A Canadian is the recipient of an international award for his research in the forest product industry.
Being recognized for his work on nanocrystalline cellulose (NCC) fibre, Derek Gray, PhD, was honoured with the Marcus Wallenberg Award. Distributed by the Marcus Wallenberg Foundation for Promoting Scientific Research in the Forest Industry, the award recognizes scientific achievements in the international forestry sector.
The NCC fibre has various uses for the built environment, including in paint and coatings. Gray’s work was able to contribute to a NCC pilot project at non-project research centre FPInnovations, along with the opening of the first NCC commercial plant.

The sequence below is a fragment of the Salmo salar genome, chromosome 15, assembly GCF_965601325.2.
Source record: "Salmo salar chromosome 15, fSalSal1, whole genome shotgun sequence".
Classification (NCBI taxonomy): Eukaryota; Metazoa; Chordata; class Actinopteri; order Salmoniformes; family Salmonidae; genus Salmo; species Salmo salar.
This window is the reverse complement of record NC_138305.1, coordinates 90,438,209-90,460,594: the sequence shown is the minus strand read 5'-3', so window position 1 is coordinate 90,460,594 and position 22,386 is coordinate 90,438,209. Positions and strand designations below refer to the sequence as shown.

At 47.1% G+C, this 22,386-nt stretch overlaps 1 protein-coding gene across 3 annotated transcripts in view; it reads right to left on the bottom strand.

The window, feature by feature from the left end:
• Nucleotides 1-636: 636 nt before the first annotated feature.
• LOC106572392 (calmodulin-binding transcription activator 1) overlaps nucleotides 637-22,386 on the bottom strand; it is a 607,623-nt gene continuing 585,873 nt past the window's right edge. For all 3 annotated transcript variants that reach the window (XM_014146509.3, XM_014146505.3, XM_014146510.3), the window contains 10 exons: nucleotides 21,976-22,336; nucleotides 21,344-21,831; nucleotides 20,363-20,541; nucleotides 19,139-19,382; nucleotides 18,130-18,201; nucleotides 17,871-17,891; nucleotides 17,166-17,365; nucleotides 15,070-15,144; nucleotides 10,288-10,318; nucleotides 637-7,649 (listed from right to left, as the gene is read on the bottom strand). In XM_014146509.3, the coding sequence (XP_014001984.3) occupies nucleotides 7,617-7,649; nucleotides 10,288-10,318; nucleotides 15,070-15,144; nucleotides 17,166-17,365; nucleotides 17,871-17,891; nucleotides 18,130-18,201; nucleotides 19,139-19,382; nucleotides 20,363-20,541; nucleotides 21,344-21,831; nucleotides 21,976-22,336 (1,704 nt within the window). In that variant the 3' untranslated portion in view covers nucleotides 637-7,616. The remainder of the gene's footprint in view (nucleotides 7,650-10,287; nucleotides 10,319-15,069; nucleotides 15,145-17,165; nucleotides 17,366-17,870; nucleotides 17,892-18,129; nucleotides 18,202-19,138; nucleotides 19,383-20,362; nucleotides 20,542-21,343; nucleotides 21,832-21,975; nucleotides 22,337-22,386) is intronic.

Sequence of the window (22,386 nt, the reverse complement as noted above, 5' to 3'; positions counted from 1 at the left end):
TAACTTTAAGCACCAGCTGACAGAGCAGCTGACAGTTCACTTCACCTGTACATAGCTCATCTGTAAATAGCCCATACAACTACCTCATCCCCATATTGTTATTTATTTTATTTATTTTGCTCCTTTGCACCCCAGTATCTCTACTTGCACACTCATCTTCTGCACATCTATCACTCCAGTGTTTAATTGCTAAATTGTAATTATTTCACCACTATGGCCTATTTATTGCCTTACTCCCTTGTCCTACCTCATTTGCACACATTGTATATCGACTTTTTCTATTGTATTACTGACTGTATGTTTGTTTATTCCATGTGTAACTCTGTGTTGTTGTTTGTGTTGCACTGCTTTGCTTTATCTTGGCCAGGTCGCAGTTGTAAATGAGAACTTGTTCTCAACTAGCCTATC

“We have found adding a small quantity of NCC in water-based varnishes increase the hardness and the scratch-resistance without affecting the transparency,” FPInnovations research lead Jean Bouchard told Construction Canada Online. “Moreover, because of NCC’s unique optical properties as a nanomaterial, it can generate special optical effects when added in paints and dyes which can be of great architectural interest.”